Gerhard Schroeder's Birthday With Putin Frustrates Germany, Explains Why EU Fears Sanctions

 @ErinBancoe.banco@ibtimes.com
on April 29 2014 5:32 PM
Schroeder Putin
Russian then-Prime Minister Vladimir Putin (R) and former German Chancellor Gerhard Schroeder (L) have a meal with workers during their visit to an oil pumping station in the town of Portovaya September 6, 2011. REUTERS/Alexei Nikolsky/RIA Novosti/Pool

Gerhard Schroeder, the former German Chancellor and current board member of Russia’s largest natural gas company, celebrated his 70th birthday party on Monday with President Vladimir Putin on the same day that the European Union announced it would impose a new round of sanctions against Russia for its role in the Ukraine crisis.

The EU announced its second round of sanctions on Tuesday, one day after the United States did the same, and it added 15 people to a list of individuals whose assets will be frozen and whose visas will be banned. In total, the EU has sanctioned 48 people. Its sanctions take a different tack compared with those the U.S. announced Monday, which target seven Russian officials and 17 companies with ties to Putin. The people targeted in the new round of U.S. sanctions include Igor Sechin, head of OAO Rosneft (MCX:ROSN), an oil company owned almost exclusively by the Russian government. But the EU did not include Sechin on its list, and Schroeder is part of why it didn’t.

Although it's frustrating for Germany's current administration -- German soldiers were among the international monitors taken hostage by pro-Russian militias in eastern Ukraine -- Schroeder’s birthday celebration with Putin is not surprising as the two have been friends since Schroeder took office in 1998. In the late 1990s, Germany’s economy was stagnating, and instead of looking inward for economic expansion, Schroeder looked outward, and especially to Russia. He developed what some consider Germany's most strategic partnerships in decades when he forged ties with Russia that would give Germany, Europe's biggest economy, cheap fuel from Russia.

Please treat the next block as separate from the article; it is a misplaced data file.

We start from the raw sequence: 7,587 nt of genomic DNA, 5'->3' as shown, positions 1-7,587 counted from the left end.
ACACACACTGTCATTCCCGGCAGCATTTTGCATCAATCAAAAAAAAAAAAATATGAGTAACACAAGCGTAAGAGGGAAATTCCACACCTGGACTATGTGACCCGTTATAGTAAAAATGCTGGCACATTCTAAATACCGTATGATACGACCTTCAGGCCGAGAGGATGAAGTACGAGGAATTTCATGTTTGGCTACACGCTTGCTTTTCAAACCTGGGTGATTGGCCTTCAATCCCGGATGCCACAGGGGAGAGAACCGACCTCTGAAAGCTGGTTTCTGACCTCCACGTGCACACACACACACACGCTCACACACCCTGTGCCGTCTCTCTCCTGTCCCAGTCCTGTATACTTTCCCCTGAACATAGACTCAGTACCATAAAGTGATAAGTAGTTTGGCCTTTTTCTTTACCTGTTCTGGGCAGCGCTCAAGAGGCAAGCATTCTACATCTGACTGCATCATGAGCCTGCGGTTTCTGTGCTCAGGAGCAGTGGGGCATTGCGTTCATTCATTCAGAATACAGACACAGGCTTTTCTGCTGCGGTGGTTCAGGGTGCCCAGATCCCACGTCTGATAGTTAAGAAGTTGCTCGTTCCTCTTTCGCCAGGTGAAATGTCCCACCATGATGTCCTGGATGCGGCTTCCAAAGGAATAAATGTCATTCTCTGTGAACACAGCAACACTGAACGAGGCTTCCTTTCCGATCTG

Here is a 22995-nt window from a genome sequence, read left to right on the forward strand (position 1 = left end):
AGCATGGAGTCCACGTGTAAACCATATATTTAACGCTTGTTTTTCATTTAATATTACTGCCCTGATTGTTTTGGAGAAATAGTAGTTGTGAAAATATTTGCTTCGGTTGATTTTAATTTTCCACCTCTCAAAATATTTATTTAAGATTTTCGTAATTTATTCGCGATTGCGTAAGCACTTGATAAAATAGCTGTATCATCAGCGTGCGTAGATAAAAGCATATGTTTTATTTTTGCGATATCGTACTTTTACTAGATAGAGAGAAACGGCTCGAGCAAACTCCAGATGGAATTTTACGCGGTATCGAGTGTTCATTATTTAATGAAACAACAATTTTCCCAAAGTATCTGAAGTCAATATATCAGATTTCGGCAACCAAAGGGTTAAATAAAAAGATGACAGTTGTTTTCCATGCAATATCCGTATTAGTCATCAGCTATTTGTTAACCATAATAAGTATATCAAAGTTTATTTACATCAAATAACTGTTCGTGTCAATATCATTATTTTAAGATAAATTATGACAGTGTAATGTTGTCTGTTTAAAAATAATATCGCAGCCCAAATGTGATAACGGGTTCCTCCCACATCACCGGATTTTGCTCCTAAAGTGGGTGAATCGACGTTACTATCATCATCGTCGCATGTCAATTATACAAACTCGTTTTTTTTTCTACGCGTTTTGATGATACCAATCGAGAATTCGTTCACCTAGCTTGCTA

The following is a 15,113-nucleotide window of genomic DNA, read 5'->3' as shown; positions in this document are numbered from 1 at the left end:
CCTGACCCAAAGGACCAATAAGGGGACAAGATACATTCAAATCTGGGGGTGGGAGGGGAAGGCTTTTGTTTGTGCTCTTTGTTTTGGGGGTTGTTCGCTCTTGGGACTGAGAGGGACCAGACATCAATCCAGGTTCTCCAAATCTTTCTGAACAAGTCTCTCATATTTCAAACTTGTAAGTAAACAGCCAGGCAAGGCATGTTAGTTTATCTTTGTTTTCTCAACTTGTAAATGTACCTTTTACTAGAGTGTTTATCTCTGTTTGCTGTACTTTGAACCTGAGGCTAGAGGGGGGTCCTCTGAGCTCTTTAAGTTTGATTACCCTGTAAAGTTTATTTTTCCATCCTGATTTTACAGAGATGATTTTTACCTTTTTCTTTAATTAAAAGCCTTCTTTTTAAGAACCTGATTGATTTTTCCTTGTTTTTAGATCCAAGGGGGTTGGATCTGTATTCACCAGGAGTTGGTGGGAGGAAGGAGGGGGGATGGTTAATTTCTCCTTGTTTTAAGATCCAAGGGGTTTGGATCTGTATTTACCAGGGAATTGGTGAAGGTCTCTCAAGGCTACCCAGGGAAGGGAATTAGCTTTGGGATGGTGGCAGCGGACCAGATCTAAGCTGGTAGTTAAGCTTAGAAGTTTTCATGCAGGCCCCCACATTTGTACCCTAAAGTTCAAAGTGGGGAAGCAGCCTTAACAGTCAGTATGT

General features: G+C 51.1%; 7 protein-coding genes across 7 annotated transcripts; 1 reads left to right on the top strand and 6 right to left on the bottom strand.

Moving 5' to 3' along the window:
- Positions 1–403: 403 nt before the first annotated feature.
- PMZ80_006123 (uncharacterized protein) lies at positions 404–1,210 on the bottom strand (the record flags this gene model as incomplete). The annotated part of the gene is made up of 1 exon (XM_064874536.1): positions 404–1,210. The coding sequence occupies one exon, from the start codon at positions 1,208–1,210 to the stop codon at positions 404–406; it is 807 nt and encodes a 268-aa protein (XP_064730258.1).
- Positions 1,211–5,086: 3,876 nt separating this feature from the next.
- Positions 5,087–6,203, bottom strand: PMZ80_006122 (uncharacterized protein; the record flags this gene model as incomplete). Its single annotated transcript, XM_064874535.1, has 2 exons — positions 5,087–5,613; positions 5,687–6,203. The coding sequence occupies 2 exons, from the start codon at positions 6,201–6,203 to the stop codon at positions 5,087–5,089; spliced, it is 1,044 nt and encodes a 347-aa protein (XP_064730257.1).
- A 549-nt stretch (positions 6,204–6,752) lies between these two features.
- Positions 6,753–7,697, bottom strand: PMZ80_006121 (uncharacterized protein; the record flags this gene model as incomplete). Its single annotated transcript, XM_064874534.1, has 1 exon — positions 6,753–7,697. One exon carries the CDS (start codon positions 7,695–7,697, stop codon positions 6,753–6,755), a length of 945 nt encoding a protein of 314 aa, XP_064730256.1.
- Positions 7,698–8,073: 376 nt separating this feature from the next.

In September 2004, Schroeder signed an agreement to build a $4.7 billion pipeline with Russia, known as Nord Stream, that would run on the Baltic Sea floor, bypassing many Eastern and Central European countries. In February 2005, Schroeder resigned as chancellor and gave up his seat in parliament.

One month later, in what David Kramer of Freedom House described as a strategic move by Russia to “buy up German politicians,” OAO Gazprom (MCX:GAZP), a Russian company that's the largest extractor of natural gas, hired Schroeder as chairman of the Nord Stream pipeline project.

“It’s disgraceful,” Kramer said. The managing director of Nord Stream AG, Matthias Warnig, is also has ties to Russia since he served as an East German secret police officer during the time when Putin was a KGB agent in East Germany.

Schroeder set up his position in Gazprom well before he resigned. Less than one month before stepping down, the chancellor facilitated a $1.4 billion loan for Gazprom, according to Foreign Policy. Today, in addition to serving as chairman of the board of Nord Stream AG, he is a member of the board at TNK-BP, a joint venture between British Petroleum and various Russian partners.

Schroeder’s position at Gazprom and TNK-BP is now causing problems for Germany and its relationship with the U.S. After choosing to gradually phase out nuclear power by 2022, Germany is more dependent on Russian oil and gas than ever. According to data from the German Mission to the U.S., Germany makes up roughly one fourth of the eurozone’s population, and it contributes almost 30 percent of its overall GDP to the economic union. And if the relationship between Germany and Russia were to falter, that could affect not only the German economy, but the world’s as well.